Should our photos and messages always be private? Aug. 18, 2021

from Business Daily· ·

Apple is to scan users' iPhones for images of child abuse. Privacy advocates are dismayed. They say it's a slippery slope to monitoring a wider range of content. Andy Burrows from the UK's NSPCC tells us why Apple's move is an important step in protecting children online, while India McKinney from the Electronic Frontier Foundation explains why privacy activists like her are so worried. Namrata Maheshwari from the campaign group Access Now describes the battle between WhatsApp and the Indian governmentment over access to encrypted messages - an example of the wider battle between governments and tech firms over access …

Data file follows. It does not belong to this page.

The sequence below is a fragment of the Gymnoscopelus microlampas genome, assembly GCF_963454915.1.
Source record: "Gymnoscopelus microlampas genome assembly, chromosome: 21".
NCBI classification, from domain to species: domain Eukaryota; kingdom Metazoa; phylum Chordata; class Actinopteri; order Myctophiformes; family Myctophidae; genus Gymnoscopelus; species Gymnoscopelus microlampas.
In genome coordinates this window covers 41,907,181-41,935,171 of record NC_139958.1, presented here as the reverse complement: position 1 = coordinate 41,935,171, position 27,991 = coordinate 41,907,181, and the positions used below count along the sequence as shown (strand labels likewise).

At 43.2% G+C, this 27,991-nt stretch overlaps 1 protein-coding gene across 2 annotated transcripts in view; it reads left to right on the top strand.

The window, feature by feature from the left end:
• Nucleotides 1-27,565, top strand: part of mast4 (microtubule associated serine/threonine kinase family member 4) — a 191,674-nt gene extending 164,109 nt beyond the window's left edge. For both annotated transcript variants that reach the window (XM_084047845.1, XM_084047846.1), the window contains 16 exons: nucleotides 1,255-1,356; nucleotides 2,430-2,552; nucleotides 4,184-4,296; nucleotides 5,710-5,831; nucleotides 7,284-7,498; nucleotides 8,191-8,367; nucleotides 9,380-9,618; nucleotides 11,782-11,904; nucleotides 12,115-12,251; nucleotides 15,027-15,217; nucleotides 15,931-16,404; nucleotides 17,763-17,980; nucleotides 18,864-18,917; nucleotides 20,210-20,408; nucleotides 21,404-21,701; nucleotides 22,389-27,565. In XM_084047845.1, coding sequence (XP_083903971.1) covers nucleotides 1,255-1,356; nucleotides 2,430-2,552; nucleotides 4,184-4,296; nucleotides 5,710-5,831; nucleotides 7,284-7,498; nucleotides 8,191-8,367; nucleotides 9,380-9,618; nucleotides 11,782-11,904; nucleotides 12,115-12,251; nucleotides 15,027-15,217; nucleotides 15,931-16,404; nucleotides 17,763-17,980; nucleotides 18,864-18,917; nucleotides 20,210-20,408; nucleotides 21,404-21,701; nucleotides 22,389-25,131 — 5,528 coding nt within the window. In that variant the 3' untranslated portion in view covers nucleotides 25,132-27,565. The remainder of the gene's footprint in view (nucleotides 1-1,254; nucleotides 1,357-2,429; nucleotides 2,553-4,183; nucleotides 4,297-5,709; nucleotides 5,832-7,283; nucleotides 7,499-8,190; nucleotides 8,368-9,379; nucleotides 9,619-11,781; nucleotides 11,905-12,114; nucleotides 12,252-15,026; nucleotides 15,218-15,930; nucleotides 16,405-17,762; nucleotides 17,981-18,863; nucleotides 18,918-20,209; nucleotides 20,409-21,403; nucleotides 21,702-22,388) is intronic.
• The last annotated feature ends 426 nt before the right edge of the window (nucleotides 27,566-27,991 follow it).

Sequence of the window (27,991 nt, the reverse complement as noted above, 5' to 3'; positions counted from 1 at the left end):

Apple is to scan users' iPhones for images of child abuse. Privacy advocates are dismayed. They say it's a slippery slope to monitoring a wider range of content. Andy Burrows from the UK's NSPCC tells us why Apple's move is an important step in protecting children online, while India McKinney from the Electronic Frontier Foundation explains why privacy activists like her are so worried. Namrata Maheshwari from the campaign group Access Now describes the battle between WhatsApp and the Indian governmentment over access to encrypted messages - an example of the wider battle between governments and tech firms over access to data. And Andersen Cheng, CEO of the tech company Post-Quantum, tells us about the time he invented a messaging app so secure it became the app of choice for a terrorist organisation. (Photo: Messaging apps on an iPhone screen. Credit: Getty Images)